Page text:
Conservations are calling for a halt to the clearfelling of swathes of native forests across the north coast under the guise of so-called ‘single tree selection’.
The North East Forest Alliance also wants NSW Environment minister Mark Speakman to enforce the state’s logging rules and direct the NSW Forestry Corporation (FCNSW) to stop clearfelling.
NEFA spokesperson Lyn Orrego said the FCNSW was clearfelling huge swathes of forests in breach of the conditions of its logging approvals.
‘FCNSW misleadingly call these large clearfelled areas – some over 100 hectares in size – “Single Tree Selection” (STS),’ Ms Orrego said.
She said a letter from the Environment Protection Authority on the minister’s behalf had acknowledged that clearfelling was not consistent with the definition and intent of STS in the Integrated Forestry Operations Approval (IFOA), and also went against FCNSW’s own silvicultural guidelines.
‘So we have an acknowledgement from the regulator that FCNSW is operating outside their approval conditions yet the minister will do nothing about it,’ she said.
‘The so-called solution put forward in the EPA letter is to wait for the new IFOA the state government is planning to put on public display at some time in the future.
‘We know the government’s intent is to authorise the clearfelling (with just a few trees to be retained) across 140,000 hectares of public forests between Grafton and Taree and to increase logging intensity elsewhere.
‘This just rewards FCNSW for their illegal logging practice and is an unacceptable “solution”’, she said.
North Coast Environment Council spokesperson Susie Russell said the lack of regulation in the forestry industry was ‘shameful’.
‘The impact of clearfelling on our forest dependent threatened species such as the koala is disastrous,’ Ms Russell said.
‘The number of koalas on the east coast of Australia declined by more than 40 per cent in the 20 years between 1990 and 2010.
‘The Greater Glider, considered common when the Approvals were issued has now been listed as threatened with extinction. Logging is the main threat it faces.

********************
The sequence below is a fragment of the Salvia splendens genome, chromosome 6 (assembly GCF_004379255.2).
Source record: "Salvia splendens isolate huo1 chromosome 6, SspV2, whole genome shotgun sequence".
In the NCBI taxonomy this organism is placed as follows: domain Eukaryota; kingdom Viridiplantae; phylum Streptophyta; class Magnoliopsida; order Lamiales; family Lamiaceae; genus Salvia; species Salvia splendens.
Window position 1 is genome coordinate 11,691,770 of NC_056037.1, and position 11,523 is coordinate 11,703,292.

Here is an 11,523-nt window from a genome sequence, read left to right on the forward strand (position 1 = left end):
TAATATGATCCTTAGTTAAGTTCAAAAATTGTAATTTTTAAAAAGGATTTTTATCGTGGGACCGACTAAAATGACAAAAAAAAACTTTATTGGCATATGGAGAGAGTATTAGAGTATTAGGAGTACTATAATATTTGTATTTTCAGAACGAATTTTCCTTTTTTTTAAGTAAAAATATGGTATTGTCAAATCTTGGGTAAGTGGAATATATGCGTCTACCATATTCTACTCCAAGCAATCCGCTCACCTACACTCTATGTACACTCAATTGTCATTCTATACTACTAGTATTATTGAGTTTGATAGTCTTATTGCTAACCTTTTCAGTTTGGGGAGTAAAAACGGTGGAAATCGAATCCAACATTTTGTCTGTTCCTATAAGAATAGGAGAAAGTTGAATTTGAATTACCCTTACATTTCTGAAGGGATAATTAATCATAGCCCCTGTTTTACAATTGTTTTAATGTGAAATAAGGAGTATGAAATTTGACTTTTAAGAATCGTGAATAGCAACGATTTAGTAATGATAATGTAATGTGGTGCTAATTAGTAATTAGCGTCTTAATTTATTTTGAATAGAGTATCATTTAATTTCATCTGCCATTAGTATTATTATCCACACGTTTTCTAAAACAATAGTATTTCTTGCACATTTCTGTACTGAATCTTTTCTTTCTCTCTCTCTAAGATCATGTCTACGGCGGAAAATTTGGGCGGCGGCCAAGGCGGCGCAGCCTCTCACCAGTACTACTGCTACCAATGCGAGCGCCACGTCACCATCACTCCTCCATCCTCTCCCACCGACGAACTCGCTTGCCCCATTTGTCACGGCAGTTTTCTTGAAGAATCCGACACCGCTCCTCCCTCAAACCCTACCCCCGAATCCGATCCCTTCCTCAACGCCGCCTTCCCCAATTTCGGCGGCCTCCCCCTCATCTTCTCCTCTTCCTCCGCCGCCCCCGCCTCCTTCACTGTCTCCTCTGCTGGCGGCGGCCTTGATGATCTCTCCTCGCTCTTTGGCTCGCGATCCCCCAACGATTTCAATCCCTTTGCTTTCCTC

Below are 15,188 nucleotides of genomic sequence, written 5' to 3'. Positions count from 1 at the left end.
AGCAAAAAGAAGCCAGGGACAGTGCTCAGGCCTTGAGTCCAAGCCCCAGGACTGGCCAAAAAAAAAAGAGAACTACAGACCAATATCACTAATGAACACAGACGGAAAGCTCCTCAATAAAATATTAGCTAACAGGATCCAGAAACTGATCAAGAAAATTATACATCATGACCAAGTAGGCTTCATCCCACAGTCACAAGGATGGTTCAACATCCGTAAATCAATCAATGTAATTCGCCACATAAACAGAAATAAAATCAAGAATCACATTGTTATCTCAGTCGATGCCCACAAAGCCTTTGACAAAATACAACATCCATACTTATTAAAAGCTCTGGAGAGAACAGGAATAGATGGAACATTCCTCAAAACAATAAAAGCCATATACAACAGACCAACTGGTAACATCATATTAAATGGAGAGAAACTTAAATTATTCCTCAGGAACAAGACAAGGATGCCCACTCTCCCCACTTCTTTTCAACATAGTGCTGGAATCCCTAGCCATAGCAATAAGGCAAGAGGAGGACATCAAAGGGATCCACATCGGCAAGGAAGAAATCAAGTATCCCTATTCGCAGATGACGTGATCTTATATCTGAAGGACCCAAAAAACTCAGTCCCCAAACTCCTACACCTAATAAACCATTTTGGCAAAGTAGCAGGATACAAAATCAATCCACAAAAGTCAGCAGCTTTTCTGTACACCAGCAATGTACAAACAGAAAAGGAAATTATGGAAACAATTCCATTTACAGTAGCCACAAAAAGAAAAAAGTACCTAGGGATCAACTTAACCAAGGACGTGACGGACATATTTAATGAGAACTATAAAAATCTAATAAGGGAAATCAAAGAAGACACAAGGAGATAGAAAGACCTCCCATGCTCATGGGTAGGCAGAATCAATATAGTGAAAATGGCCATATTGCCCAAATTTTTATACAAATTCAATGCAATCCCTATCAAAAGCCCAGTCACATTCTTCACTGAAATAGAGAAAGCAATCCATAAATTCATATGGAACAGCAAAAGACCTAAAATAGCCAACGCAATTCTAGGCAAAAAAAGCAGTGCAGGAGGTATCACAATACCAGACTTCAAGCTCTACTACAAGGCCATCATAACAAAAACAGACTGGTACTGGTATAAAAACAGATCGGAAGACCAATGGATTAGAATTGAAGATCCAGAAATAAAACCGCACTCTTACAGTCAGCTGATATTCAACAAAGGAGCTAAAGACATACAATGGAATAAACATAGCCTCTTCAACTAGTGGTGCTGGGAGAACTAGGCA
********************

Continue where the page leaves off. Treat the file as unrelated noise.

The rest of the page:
‘Other impacts of clearfelling include soil losses, water pollution and the lost opportunity to store carbon by not keeping the public forest estate in a more mature growth stage as it used to be.’
Ecologist, David Milledge of Landmark Ecological Services, said clearfelling had a substantial adverse effect on biodiversity and on native animals.
‘This is evidenced by the high proportion of such species listed as threatened under the Threatened Species Conservation (TSC) Act 1995. It is diametrically opposed to Ecological Sustainable Development,’ he said.
Meanwhile, Ms Russell said the NSW Public was footing the $79 million bill subsidising the logging industry.
‘People only have to look on Google Earth and click on the history button to see that the state forests across the north coast of NSW are being hammered as they never have been before. It’s vandalism pure and simple,’ she said.
‘This is why the North East Forest Alliance is campaigning for a transition out of logging of our public native forests. They need to be left to grow old and managed for public benefit, which includes increasing water supply and supporting the unique animals and plants that depend on them,’ she said.
‘Now that the EPA, writing on the minister’s behalf, has admitted that the clearfelling is “not consistent with” the IFOA the minister has no excuse to allow such intensive logging to continue.
‘He must order this illegal logging to stop now as it contravenes the law and the promise of Ecologically Sustainable Forest Management (ESFM) which the IFOA was written to deliver.’